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In Frontiers in medicine

Background : Acute Kidney Injury (AKI) is a very frequent condition, occurring in about one in three patients admitted to an intensive care unit (ICU). AKI is a syndrome defined as a sudden decrease in glomerular filtration rate. However, this unified definition does not reflect the various mechanisms involved in AKI pathophysiology, each with its own characteristics and sensitivity to therapy. In this study, we aimed at developing an innovative machine learning based method able to subphenotype AKI according to its pattern of risk factors.

Methods : We adopted a three-step pipeline of analyses. First, we looked for factors associated with AKI using a generalized additive model. Second, we calculated the importance of each identified AKI related factor in the estimated AKI risk to find the main risk factor for AKI, at the single patient level. Lastly, we clusterized AKI patients according to their profile of risk factors and compared the clinical characteristics and outcome of every cluster. We applied this method to a cohort of severe COVID-19 patients hospitalized in the ICU of the Geneva University Hospitals.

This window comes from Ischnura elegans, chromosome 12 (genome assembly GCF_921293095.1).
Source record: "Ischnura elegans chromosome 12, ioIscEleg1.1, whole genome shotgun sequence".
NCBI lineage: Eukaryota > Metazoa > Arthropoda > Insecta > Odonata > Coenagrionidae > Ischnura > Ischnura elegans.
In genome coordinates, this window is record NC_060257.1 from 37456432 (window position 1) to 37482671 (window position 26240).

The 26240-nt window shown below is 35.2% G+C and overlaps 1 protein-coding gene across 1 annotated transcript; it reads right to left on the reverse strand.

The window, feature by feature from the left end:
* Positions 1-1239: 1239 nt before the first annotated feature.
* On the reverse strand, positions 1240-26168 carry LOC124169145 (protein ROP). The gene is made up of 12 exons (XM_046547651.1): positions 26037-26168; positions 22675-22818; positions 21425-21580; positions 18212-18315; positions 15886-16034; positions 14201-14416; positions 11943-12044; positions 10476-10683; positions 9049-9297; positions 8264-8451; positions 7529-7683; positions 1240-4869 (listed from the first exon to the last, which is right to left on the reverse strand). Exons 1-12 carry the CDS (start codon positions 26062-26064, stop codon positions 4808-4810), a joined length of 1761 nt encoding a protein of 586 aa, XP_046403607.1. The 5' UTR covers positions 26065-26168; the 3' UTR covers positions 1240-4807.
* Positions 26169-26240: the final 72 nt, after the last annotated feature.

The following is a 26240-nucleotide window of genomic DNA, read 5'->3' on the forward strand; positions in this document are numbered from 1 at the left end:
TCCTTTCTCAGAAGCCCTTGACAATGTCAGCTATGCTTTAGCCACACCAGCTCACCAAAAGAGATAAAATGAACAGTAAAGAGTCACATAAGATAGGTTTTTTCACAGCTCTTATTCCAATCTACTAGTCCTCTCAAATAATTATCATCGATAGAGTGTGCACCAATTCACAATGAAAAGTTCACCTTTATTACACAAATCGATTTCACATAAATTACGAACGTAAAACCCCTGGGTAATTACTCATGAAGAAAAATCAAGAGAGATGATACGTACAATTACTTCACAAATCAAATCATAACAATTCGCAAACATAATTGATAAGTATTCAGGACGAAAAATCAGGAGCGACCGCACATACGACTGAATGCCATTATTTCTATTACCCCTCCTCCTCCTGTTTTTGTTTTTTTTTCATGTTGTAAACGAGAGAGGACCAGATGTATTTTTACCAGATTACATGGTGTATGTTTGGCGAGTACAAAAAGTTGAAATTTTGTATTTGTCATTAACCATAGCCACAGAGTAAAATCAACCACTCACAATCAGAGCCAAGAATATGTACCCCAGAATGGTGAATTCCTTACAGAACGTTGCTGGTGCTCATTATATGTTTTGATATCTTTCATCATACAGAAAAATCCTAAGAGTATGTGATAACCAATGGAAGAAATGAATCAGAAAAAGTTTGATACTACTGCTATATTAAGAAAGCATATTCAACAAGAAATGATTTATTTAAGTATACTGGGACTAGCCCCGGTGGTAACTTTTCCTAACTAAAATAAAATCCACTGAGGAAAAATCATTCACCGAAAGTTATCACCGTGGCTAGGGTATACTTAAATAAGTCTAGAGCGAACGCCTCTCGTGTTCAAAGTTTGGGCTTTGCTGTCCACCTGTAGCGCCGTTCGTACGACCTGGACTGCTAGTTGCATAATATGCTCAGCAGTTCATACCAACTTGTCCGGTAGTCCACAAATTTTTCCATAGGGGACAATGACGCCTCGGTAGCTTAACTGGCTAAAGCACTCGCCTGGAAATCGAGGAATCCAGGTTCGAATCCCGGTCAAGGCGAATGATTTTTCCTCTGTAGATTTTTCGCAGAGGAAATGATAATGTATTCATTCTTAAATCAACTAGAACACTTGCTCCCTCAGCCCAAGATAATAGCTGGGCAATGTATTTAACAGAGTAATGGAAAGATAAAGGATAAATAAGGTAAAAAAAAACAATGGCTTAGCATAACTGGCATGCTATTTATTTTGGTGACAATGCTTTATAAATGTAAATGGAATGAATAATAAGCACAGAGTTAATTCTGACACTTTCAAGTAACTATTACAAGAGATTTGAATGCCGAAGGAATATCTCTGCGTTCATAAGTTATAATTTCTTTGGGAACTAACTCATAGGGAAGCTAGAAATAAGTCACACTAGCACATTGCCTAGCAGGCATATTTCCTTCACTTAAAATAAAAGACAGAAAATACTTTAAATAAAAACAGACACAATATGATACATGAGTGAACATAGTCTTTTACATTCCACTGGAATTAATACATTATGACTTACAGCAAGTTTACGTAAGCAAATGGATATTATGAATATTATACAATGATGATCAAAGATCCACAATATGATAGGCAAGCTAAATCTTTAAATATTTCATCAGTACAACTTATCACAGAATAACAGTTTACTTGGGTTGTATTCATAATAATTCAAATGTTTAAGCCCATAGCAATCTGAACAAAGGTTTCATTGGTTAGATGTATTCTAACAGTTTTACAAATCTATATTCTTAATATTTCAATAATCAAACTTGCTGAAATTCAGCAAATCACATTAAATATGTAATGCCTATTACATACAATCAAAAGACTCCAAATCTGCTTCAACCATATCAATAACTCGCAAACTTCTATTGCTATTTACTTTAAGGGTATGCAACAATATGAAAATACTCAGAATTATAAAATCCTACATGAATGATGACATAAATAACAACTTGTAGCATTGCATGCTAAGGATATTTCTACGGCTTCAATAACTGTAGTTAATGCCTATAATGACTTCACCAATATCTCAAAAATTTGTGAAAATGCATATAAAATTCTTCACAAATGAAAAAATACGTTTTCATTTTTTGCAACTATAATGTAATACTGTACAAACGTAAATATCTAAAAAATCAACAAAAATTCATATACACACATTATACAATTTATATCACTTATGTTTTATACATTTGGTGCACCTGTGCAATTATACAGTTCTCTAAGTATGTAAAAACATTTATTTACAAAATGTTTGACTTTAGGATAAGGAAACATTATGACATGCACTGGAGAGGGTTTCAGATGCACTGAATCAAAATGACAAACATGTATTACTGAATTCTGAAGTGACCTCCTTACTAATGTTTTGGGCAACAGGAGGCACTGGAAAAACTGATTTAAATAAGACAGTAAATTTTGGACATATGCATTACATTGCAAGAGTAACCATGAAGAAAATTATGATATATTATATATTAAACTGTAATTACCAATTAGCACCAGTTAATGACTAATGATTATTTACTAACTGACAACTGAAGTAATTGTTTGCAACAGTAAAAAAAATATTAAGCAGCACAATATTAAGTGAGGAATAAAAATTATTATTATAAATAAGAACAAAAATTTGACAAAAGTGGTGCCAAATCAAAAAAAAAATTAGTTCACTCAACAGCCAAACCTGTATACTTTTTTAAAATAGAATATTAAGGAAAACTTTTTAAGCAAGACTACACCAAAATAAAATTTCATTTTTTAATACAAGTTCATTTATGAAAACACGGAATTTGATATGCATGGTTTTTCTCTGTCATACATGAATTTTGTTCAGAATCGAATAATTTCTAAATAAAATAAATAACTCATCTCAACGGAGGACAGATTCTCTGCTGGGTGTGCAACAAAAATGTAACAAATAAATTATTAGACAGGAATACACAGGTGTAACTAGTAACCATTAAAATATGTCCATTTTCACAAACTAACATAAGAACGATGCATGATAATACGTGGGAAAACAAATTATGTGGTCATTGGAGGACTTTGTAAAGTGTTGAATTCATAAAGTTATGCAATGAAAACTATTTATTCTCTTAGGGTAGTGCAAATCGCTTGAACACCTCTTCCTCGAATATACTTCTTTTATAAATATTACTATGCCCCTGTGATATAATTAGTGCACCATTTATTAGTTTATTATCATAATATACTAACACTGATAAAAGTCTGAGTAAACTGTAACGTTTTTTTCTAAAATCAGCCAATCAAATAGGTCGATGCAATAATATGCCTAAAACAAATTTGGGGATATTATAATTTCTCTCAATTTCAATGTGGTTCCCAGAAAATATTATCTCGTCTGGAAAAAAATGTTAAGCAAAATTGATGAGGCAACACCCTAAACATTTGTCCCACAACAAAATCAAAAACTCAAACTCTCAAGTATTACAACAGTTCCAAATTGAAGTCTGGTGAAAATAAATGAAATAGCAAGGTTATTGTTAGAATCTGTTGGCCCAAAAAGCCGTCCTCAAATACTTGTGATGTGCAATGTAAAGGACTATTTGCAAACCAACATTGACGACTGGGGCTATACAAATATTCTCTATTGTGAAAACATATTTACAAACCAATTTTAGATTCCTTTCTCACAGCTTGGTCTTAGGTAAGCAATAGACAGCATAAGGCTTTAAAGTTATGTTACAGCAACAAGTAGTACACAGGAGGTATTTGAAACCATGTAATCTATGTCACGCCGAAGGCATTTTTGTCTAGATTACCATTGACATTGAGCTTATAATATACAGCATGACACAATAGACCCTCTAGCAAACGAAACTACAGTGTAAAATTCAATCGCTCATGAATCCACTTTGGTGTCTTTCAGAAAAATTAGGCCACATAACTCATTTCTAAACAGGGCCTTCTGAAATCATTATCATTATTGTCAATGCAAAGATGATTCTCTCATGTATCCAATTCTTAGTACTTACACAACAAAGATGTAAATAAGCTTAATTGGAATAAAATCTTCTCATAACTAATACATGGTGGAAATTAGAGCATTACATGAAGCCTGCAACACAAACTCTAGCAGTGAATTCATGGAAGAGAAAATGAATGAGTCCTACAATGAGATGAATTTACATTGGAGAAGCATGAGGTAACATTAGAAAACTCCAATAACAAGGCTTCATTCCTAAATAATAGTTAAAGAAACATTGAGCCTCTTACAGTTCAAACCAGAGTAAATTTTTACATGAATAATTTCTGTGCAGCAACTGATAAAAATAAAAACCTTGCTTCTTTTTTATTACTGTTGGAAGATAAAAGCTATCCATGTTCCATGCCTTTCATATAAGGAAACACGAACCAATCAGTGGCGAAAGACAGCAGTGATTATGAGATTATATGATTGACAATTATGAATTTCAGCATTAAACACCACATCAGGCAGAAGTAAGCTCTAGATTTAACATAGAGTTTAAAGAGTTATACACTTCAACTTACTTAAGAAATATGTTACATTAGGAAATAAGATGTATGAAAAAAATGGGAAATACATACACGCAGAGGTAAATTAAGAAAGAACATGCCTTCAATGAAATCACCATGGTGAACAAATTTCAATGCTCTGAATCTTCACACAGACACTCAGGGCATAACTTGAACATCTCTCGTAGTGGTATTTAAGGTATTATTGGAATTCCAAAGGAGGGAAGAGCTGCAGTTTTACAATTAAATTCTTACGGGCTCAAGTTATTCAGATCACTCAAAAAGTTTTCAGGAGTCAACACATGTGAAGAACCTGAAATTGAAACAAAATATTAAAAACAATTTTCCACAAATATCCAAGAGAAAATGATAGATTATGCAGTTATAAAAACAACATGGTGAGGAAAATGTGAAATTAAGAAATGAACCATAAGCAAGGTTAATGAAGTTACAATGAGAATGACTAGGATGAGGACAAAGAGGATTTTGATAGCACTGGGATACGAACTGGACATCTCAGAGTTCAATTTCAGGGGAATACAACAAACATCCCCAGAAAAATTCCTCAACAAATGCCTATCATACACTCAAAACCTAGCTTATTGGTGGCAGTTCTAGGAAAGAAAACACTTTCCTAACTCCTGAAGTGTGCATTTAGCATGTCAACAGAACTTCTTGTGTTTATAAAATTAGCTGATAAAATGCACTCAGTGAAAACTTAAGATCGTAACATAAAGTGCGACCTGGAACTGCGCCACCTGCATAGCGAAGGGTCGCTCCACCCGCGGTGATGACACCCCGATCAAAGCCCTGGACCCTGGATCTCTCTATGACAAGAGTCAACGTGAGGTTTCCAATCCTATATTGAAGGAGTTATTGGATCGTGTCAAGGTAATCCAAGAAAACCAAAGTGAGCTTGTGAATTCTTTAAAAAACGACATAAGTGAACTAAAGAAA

Results : Among the 248 patients analyzed, we found 7 factors associated with AKI development. Using the individual expression of these factors, we identified three groups of AKI patients, based on the use of Lopinavir/Ritonavir, baseline eGFR, use of dexamethasone and AKI severity. The three clusters expressed distinct characteristics in terms of AKI severity and recovery, metabolic patterns and hospital mortality.

Conclusion : We propose here a new method to phenotype AKI patients according to their most important individual risk factors for AKI development. When applied to an ICU cohort of COVID-19 patients, we were able to differentiate three groups of patients. Each expressed specific AKI characteristics and outcomes, which probably reflect a distinct pathophysiology.

Legouis David, Criton Gilles, Assouline Benjamin, Le Terrier Christophe, Sgardello Sebastian, Pugin Jérôme, Marchi Elisa, Sangla Frédéric


AKI, COVID-19, clustering, critical care, machine learning